Black and British - David Olusoga (looking at the history of black people in Britain. Fascinating book, particularly as it comes in 3 different formats, for different age groups and I'm reading the children's version with the 7yo. Obviously I was aware of a lot of the names because of programmes ike Horrible Histories and other reading I've done, but there's so much I didn't know and it's made me very aware of how limited the history we were taught at school is, compared to what could have been taught.)
Sorrow and Bliss – Meg Malone (Suspect this was a Between The Covers recommendation. Really interesting book about the effect poor mental health can have on someone’s life and the power of love to help the healing process. Found it quite difficult that it wasn’t based on any particularly mental illness though, as it made it feel less authentic.)
Another Life – Jodie Chapman (a Between The Covers recommendation. As interesting as they promised. Two teenagers fall in love and then the realities of life get in the way. The ending was not what I was expecting, given the way the book was marketed, but it was a compelling story which I suspect, may speak for many people who have restrictions placed on their interactions with others, regardless of what the reasons for that are.)
Middle England – Jonathan Coe (hard-hitting commentary on Middle Class England during the last ten years or so, wrapped up in a deceptively entertaining package. It gets right to the heart of all varieties of middle class life in this country and I found myself recognising so many of the characters and their views in people I know. This was one that was recommended when I was looking for something different and it ticks all the boxes for me. Well worth a read.)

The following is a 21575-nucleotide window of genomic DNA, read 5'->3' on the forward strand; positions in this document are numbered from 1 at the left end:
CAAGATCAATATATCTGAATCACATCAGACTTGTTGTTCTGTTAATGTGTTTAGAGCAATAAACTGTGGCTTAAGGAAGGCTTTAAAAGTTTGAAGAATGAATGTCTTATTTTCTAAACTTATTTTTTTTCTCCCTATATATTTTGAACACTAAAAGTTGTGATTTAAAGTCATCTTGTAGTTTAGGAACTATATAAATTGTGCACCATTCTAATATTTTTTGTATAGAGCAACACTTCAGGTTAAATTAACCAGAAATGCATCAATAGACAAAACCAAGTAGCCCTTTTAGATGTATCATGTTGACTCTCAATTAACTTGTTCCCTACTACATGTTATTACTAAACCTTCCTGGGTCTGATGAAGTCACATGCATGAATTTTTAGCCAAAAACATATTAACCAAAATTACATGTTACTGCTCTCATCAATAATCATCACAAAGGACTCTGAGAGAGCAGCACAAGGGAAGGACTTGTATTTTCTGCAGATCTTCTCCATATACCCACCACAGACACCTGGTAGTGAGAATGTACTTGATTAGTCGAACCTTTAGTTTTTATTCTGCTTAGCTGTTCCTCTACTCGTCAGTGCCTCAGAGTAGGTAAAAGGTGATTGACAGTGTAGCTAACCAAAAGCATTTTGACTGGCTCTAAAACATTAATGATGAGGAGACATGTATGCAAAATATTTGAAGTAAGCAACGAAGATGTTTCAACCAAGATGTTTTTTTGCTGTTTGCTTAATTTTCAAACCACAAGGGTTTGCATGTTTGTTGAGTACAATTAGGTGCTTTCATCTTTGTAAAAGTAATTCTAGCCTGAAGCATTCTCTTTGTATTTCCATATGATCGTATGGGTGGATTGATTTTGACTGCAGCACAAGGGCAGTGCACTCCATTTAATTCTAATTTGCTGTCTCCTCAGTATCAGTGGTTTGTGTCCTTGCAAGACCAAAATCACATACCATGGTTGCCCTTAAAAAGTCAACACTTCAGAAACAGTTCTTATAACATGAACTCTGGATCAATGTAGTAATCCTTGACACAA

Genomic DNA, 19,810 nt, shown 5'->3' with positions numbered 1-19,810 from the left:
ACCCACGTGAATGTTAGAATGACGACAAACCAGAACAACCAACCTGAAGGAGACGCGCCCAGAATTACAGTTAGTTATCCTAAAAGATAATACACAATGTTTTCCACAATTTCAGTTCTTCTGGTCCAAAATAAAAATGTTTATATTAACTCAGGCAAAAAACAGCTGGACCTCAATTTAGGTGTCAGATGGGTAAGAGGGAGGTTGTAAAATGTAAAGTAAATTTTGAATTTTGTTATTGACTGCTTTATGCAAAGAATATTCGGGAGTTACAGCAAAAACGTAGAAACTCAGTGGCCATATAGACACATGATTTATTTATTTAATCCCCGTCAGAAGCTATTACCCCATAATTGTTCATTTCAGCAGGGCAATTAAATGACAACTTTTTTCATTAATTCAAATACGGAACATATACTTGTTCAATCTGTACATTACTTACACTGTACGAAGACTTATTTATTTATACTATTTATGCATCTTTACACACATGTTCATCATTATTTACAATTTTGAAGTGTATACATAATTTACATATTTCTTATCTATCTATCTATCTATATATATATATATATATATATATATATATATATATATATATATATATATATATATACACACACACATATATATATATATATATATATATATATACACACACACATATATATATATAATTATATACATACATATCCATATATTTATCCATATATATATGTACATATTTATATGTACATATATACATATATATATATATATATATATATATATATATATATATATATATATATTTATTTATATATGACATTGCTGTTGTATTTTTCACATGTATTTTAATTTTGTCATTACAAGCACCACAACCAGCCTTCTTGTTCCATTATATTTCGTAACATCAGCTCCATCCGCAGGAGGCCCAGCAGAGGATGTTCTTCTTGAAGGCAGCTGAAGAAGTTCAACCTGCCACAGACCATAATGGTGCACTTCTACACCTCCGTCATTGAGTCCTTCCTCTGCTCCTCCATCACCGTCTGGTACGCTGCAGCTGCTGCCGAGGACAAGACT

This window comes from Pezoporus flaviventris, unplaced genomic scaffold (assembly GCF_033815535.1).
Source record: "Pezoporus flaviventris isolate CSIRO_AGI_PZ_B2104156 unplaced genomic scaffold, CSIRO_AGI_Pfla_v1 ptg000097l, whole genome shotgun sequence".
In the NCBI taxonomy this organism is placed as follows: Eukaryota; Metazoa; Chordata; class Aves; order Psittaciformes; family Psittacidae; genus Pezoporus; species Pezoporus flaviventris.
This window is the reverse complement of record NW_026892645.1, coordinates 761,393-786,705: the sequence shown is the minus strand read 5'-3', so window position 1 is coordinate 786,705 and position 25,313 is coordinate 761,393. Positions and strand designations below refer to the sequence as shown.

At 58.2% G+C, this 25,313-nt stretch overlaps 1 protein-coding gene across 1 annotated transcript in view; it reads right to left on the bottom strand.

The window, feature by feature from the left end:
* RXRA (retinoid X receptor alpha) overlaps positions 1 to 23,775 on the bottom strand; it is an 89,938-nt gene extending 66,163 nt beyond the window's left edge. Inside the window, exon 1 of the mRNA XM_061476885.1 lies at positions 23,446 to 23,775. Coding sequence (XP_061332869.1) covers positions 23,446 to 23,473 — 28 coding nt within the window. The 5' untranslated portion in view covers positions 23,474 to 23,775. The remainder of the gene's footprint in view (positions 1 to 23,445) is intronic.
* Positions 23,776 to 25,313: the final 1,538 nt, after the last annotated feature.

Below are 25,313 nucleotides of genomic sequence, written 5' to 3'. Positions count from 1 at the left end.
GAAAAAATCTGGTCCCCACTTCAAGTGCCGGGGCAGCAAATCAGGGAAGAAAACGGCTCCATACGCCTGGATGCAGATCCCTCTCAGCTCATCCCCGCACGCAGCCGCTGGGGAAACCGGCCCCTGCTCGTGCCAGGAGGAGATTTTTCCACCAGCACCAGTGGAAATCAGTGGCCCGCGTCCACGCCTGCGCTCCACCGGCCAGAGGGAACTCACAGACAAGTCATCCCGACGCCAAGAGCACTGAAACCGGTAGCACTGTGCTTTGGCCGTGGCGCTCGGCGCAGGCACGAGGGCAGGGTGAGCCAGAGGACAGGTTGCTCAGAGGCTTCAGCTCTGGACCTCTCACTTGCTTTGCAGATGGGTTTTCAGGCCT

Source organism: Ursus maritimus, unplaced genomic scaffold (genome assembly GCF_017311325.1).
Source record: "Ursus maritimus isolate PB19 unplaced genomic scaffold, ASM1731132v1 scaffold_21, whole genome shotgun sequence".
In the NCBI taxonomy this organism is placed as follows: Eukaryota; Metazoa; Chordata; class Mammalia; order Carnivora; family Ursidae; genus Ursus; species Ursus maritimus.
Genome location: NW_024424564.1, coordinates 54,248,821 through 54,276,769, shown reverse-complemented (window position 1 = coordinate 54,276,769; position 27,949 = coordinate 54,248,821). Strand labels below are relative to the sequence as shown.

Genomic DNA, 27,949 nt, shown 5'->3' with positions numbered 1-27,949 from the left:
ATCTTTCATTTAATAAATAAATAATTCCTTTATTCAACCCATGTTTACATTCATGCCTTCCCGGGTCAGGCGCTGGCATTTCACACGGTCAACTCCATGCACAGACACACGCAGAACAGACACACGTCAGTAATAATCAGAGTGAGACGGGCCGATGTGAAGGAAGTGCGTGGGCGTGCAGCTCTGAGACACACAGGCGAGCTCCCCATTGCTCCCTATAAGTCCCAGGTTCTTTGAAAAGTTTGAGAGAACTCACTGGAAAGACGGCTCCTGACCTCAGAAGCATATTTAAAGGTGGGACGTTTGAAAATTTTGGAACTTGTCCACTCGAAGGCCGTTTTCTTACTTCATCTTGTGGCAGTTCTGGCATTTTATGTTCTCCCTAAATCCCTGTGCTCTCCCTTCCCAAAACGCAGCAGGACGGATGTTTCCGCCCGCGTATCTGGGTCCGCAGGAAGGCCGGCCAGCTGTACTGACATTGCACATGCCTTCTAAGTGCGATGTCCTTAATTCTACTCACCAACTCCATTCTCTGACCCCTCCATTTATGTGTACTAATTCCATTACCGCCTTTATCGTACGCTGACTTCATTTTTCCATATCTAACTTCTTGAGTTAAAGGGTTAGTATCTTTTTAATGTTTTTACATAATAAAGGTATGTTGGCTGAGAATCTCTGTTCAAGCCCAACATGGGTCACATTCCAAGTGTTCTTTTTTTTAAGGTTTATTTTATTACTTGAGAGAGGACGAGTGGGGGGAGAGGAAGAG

The Return Of Sherlock Holmes (Audiobook. I was surprised by how many of these I’d completely forgotten, even though I’d read them before. It was really nice to feel like I was reading new Holmes stories.)
The Valley Of Fear – Sir Arthur Conan Doyle (Audiobook. Don’t remember this one at all and Holmes is only in half the story, but it was such a well written book and I loved the unusual structure of it, which is very different to all the other Holmes books.)
His Last Bow - Sir Arthur Conan Doyle (Audiobook. Some of these stories showcase Holmes at his classic, devious best. However, I wasn't sure how I felt about Holmes being active during WW1. To me, Holmes is Victorian through and through and it felt odd hearing that Watson was driving him around in a car.)
Before Green Gables – Budge Wilson (a prequel to Anne of Green Gables. Not as good as the originals, but definitely worth reading for any Anne-lover. I felt it captured perfectly Anne’s spirit & gives valuable background to her story and character. It gives well thought out reasons for her quixotic mix of dreamy brilliance and short temper and made me love Anne all the more.)
Pepper River Inn – KT Dady (read for review. Enjoyed it. Full review coming 5th November.)
Murder Most Royal – SJ Bennett (3rd in the Queen as a detective series. Loved every word of it. Full review coming 10th November.)
Chaos at Carnegie Hall – Kelly Oliver (enjoyed it, but felt a bit disingenuous describing it as the first in a new series, when the character has already been in 3 books, presumably with a different pubisher. Full review coming 18th November.)
Book of the month?
I'm going to pick two this month. The reason for this is because one of them I can't write about properly until it's published. Murder Most Royal was exactly the kind of book I needed this month - light and funny, but extremely well written. However, because I can't comment on it yet, I'm also going for Any Human Heart. It captured me in the first couple of pages and drew me into its world brilliantly.